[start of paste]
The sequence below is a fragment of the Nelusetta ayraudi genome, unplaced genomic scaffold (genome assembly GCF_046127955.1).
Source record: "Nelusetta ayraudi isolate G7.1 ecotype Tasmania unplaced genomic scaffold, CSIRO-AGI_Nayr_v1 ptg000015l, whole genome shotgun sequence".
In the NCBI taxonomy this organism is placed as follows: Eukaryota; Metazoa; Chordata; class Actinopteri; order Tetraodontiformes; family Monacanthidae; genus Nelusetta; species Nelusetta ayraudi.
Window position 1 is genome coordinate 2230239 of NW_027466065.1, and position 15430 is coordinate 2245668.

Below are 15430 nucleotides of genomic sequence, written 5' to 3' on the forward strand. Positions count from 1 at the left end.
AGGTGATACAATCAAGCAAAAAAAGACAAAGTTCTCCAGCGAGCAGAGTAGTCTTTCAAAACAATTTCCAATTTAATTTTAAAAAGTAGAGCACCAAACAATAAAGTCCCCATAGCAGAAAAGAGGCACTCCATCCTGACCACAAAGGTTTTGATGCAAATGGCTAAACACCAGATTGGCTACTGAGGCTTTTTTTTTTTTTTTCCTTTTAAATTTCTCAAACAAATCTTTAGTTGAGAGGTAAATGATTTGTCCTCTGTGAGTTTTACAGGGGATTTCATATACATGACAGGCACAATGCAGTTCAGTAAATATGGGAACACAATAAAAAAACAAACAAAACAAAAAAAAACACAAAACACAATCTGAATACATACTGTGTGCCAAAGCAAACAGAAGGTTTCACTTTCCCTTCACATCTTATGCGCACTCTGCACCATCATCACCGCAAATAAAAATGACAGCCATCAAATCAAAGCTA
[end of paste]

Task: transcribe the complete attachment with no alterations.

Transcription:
The sequence below is a fragment of the Nelusetta ayraudi genome, unplaced genomic scaffold (genome assembly GCF_046127955.1).
Source record: "Nelusetta ayraudi isolate G7.1 ecotype Tasmania unplaced genomic scaffold, CSIRO-AGI_Nayr_v1 ptg000015l, whole genome shotgun sequence".
In the NCBI taxonomy this organism is placed as follows: Eukaryota; Metazoa; Chordata; class Actinopteri; order Tetraodontiformes; family Monacanthidae; genus Nelusetta; species Nelusetta ayraudi.
Window position 1 is genome coordinate 2230239 of NW_027466065.1, and position 15430 is coordinate 2245668.

Below are 15430 nucleotides of genomic sequence, written 5' to 3' on the forward strand. Positions count from 1 at the left end.
AGGTGATACAATCAAGCAAAAAAAGACAAAGTTCTCCAGCGAGCAGAGTAGTCTTTCAAAACAATTTCCAATTTAATTTTAAAAAGTAGAGCACCAAACAATAAAGTCCCCATAGCAGAAAAGAGGCACTCCATCCTGACCACAAAGGTTTTGATGCAAATGGCTAAACACCAGATTGGCTACTGAGGCTTTTTTTTTTTTTTTCCTTTTAAATTTCTCAAACAAATCTTTAGTTGAGAGGTAAATGATTTGTCCTCTGTGAGTTTTACAGGGGATTTCATATACATGACAGGCACAATGCAGTTCAGTAAATATGGGAACACAATAAAAAAACAAACAAAACAAAAAAAAACACAAAACACAATCTGAATACATACTGTGTGCCAAAGCAAACAGAAGGTTTCACTTTCCCTTCACATCTTATGCGCACTCTGCACCATCATCACCGCAAATAAAAATGACAGCCATCAAATCAAAGCTA